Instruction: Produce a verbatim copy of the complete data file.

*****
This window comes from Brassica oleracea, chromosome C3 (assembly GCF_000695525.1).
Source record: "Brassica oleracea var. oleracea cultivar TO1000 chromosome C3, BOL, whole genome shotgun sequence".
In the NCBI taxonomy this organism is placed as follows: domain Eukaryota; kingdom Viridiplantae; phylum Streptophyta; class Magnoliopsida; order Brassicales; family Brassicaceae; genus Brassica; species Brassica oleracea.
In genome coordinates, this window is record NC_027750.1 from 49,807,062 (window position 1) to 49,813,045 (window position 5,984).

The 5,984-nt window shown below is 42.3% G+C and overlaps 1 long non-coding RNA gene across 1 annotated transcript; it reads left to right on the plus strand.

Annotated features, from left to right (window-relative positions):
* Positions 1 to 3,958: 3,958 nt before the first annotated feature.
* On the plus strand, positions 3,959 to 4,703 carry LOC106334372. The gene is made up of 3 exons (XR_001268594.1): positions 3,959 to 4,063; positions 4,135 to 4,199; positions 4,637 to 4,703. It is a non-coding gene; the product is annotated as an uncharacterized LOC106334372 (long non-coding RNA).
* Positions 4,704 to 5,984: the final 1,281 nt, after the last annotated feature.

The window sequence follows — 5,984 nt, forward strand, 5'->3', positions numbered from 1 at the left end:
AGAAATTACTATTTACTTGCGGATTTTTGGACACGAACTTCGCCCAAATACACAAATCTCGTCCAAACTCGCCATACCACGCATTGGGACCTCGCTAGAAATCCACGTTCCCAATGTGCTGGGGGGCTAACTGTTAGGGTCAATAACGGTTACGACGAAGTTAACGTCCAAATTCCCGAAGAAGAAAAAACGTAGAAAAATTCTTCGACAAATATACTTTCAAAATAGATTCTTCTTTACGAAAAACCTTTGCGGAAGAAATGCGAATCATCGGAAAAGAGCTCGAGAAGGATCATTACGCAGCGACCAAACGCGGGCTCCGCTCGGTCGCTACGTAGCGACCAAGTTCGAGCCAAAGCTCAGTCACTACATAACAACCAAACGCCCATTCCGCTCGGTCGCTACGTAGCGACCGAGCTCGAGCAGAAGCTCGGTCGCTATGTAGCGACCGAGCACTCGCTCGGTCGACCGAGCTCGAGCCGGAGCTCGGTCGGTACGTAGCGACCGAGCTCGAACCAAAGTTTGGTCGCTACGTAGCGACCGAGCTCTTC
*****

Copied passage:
This window comes from Brassica oleracea, chromosome C3 (assembly GCF_000695525.1).
Source record: "Brassica oleracea var. oleracea cultivar TO1000 chromosome C3, BOL, whole genome shotgun sequence".
In the NCBI taxonomy this organism is placed as follows: domain Eukaryota; kingdom Viridiplantae; phylum Streptophyta; class Magnoliopsida; order Brassicales; family Brassicaceae; genus Brassica; species Brassica oleracea.
In genome coordinates, this window is record NC_027750.1 from 49,807,062 (window position 1) to 49,813,045 (window position 5,984).

The 5,984-nt window shown below is 42.3% G+C and overlaps 1 long non-coding RNA gene across 1 annotated transcript; it reads left to right on the plus strand.

Annotated features, from left to right (window-relative positions):
* Positions 1 to 3,958: 3,958 nt before the first annotated feature.
* On the plus strand, positions 3,959 to 4,703 carry LOC106334372. The gene is made up of 3 exons (XR_001268594.1): positions 3,959 to 4,063; positions 4,135 to 4,199; positions 4,637 to 4,703. It is a non-coding gene; the product is annotated as an uncharacterized LOC106334372 (long non-coding RNA).
* Positions 4,704 to 5,984: the final 1,281 nt, after the last annotated feature.

The window sequence follows — 5,984 nt, forward strand, 5'->3', positions numbered from 1 at the left end:
AGAAATTACTATTTACTTGCGGATTTTTGGACACGAACTTCGCCCAAATACACAAATCTCGTCCAAACTCGCCATACCACGCATTGGGACCTCGCTAGAAATCCACGTTCCCAATGTGCTGGGGGGCTAACTGTTAGGGTCAATAACGGTTACGACGAAGTTAACGTCCAAATTCCCGAAGAAGAAAAAACGTAGAAAAATTCTTCGACAAATATACTTTCAAAATAGATTCTTCTTTACGAAAAACCTTTGCGGAAGAAATGCGAATCATCGGAAAAGAGCTCGAGAAGGATCATTACGCAGCGACCAAACGCGGGCTCCGCTCGGTCGCTACGTAGCGACCAAGTTCGAGCCAAAGCTCAGTCACTACATAACAACCAAACGCCCATTCCGCTCGGTCGCTACGTAGCGACCGAGCTCGAGCAGAAGCTCGGTCGCTATGTAGCGACCGAGCACTCGCTCGGTCGACCGAGCTCGAGCCGGAGCTCGGTCGGTACGTAGCGACCGAGCTCGAACCAAAGTTTGGTCGCTACGTAGCGACCGAGCTCTTC